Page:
Crimp Covers are also a great option for a more professional finish, designed to fit over the crimp bead or crimp tube. They look like a bead, so it gives the design a more finished look.




Crimp Beads/balls/rounds are, as you might expect, round beads, kind of like tiny donuts. Crimp Beads come in a variety of sizes and metals.
To secure them to jewelry wire, flatten the crimp bead with a pair of flat or chain nose pliers.
The flattened bead grips the jewelry wire. The image below shows what a Crimp Bead looks like when it is finished and crimped to wire. If done properly, the Crimp Bead will be very secure, but if the Crimp Bead is squeezed too hard it can break or at least be weakened and could fail over time as the jewelry item is worn.
Over-squeezing can also bite into the jewelry wire itself, causing it to fray or break, which will also weaken the jewelry item.
It just takes a little practice to get the feel of crimping and once you have it down it's easy to do!




Crimp Tubes come in a variety of sizes and metals, too, and some even have patterns on them. To crimp them, you need a crimping tool.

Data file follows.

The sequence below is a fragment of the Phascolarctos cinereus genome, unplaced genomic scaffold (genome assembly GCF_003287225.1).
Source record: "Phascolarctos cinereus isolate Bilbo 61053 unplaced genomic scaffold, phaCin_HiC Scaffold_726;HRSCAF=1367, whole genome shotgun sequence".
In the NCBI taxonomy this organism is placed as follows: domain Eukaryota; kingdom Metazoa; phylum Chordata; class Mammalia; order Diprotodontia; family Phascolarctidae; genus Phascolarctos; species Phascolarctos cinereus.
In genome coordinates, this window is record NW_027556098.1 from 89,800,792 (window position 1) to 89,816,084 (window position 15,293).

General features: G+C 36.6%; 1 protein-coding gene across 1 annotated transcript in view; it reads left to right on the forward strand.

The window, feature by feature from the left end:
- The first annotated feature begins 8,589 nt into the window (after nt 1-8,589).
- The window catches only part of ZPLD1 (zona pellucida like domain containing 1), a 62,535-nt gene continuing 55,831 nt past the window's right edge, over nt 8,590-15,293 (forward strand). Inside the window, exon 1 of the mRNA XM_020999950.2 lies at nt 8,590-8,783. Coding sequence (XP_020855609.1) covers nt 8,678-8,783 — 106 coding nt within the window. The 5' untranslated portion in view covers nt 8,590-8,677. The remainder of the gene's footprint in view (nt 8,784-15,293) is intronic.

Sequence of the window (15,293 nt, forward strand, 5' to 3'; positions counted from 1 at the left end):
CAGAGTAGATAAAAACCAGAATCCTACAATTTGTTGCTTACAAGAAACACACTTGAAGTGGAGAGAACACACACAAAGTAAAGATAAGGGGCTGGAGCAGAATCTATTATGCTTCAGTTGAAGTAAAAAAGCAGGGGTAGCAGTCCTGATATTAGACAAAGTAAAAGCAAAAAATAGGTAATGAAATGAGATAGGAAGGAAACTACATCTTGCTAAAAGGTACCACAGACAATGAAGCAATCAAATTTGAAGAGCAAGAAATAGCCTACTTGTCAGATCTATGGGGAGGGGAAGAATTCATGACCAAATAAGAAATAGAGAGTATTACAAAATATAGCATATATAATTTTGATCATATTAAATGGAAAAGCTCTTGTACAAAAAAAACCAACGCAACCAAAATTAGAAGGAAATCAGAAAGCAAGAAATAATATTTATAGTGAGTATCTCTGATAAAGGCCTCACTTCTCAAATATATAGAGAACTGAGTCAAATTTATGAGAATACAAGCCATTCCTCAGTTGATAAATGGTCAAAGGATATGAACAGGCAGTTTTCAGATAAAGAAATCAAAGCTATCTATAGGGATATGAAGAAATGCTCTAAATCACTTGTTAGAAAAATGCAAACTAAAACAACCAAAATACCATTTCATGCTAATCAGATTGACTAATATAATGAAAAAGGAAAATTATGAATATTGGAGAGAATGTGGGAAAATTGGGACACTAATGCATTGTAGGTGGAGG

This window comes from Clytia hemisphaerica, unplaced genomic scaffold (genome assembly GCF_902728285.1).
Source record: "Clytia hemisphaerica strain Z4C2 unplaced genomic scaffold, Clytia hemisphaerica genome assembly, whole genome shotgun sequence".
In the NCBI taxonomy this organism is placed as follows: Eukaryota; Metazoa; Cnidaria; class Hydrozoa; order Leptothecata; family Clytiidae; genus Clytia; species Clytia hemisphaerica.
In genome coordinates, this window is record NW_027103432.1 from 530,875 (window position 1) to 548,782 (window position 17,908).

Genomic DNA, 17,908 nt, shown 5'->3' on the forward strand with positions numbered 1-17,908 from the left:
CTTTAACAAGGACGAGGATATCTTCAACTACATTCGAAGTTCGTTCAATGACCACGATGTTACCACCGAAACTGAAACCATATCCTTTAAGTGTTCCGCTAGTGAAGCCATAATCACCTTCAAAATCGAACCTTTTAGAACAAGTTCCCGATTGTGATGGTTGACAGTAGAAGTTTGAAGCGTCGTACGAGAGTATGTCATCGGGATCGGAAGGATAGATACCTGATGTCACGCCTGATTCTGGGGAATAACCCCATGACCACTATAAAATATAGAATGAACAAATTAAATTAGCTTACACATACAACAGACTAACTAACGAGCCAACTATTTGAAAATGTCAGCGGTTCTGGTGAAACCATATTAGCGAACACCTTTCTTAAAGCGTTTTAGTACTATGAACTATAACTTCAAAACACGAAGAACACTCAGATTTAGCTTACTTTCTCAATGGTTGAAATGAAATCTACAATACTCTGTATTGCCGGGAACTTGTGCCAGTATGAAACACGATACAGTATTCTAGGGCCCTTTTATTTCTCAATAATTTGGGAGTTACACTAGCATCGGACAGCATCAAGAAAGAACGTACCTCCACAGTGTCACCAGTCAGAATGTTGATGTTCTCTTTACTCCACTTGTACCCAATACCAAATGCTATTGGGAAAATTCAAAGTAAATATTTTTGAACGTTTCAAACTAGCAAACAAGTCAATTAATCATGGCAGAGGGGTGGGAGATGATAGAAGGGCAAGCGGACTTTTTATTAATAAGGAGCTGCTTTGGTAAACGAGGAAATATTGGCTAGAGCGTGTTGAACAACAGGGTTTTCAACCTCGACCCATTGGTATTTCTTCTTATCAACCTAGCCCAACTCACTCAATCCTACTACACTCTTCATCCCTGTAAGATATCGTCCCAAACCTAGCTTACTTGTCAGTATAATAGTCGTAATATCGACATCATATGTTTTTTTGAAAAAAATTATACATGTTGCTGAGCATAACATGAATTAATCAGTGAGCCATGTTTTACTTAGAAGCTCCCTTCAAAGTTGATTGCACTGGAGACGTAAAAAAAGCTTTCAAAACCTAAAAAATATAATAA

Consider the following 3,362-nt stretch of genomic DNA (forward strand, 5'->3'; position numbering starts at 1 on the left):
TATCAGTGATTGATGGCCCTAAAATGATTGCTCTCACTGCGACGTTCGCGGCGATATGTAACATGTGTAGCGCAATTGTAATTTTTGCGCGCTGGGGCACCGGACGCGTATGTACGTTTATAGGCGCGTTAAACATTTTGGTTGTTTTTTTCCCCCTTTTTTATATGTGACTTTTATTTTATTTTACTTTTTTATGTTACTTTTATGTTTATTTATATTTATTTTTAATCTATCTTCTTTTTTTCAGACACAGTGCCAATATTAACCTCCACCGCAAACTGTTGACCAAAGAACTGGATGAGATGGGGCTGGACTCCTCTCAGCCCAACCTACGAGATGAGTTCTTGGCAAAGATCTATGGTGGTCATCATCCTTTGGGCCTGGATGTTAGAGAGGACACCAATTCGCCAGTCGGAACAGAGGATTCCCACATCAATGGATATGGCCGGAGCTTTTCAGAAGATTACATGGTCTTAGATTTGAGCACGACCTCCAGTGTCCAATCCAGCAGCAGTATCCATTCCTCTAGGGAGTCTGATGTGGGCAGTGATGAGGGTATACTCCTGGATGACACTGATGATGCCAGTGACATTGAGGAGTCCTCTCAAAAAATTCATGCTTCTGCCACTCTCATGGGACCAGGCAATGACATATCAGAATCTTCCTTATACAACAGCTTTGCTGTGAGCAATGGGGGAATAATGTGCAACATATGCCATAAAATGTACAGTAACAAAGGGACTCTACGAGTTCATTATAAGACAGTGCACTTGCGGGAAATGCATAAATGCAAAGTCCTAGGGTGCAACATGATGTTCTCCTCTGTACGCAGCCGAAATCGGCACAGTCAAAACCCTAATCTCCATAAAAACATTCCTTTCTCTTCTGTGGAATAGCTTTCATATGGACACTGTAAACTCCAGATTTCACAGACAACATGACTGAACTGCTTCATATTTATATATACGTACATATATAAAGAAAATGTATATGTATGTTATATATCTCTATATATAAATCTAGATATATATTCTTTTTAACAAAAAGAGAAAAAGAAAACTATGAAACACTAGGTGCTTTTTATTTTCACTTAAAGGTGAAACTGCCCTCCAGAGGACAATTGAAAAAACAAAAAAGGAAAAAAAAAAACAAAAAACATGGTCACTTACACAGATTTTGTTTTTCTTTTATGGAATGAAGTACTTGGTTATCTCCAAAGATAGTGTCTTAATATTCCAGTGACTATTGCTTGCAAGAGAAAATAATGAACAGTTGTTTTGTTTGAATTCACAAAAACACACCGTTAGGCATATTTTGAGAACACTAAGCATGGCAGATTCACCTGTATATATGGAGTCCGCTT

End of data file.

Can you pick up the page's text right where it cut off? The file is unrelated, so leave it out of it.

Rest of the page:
Crimp Tubes are cylindrical, like a length of tubing that has been chopped up into tiny sections. They are also a little longer and look larger than their ball counterparts, even when the diameter is the same. They typically have slightly thicker walls than crimp rounds, and are generally the type of crimps you should be using if you want your jewelry to last and stand up to wear.
To secure them to the jewelry wire, crimp the wire with a crimping tool. The tool has two stations. The first station puts a crimp in the crimp tube and the second station folds the crimped tube in half. The crimped and folded tube grips the jewelry wire.